In June 2006, I received a leaked report written by a consultant to a World Bank- Finnish government-funded “village forestry” project in Laos. About 50,000 hectares of the project area had been certified by SmartWood in January 2006. The report documented serious breaches of FSC principles and criteria, particularly the fact that the consultant found that logs were not marked properly. “Tracing and chain of custody of trees/logs is therefore impossible,” commented the consultant.
When SmartWood issued the certificate, in January 2006, they hadn’t visited the forest operations they were certifying for nearly three years. Although systems may have been in place (to mark the timber, for example), SmartWood could not say whether these systems were working at the time the certificate was issued. In a reply to my question about a condition that SmartWood issued regarding the timber marking, Richard Donovan replied, “The FSC does not require certifiers to begin monitoring compliance on Conditions (or CARs) until after a certificate is actually issued.”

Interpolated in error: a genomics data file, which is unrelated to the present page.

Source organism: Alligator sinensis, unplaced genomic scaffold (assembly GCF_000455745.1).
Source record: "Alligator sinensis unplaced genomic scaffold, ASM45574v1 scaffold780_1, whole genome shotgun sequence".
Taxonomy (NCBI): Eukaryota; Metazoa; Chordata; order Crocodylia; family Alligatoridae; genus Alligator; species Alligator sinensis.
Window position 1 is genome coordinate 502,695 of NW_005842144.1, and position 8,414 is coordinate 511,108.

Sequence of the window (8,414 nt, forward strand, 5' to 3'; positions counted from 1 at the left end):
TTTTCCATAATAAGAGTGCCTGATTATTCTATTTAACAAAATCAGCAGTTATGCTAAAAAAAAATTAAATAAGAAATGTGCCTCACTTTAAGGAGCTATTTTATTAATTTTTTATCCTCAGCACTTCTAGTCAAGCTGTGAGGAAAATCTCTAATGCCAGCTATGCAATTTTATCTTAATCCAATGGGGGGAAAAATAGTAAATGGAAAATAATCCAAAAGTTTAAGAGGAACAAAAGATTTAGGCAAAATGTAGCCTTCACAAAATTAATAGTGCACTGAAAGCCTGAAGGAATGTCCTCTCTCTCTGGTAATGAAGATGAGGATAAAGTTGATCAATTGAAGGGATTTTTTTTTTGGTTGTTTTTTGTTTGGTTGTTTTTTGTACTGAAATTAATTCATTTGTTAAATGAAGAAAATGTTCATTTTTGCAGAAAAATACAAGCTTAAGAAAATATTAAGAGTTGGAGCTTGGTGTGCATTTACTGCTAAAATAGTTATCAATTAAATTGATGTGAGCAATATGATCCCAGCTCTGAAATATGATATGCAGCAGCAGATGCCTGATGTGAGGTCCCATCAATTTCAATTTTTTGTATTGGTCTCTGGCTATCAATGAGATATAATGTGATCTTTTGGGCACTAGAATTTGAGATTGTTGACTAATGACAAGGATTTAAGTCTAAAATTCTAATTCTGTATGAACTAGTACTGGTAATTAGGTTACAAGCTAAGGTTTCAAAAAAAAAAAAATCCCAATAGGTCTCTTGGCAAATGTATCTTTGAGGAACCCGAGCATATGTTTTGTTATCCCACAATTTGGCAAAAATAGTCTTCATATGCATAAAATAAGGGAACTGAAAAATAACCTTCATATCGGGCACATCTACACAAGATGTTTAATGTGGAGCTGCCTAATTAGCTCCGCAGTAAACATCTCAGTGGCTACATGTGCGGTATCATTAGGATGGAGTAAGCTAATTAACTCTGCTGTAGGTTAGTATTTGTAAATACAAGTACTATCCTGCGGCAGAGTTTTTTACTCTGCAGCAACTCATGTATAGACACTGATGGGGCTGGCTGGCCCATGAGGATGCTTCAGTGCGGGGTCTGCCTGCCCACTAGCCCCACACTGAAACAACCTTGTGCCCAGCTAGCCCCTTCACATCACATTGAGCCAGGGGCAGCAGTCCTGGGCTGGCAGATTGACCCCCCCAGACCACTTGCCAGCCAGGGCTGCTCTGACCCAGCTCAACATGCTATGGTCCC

This seems me to illustrate a serious problem. SmartWood did not know at the time the certificate was issued whether the timber was being marked properly (or whether the forestry operations were in breach of any other FSC standards). According to Donovan, they didn’t need to because they had issued a condition. In other words, forest managers do not need to meet FSC standards at the time the certificate is issued – SmartWood will issue a condition, then another, then another.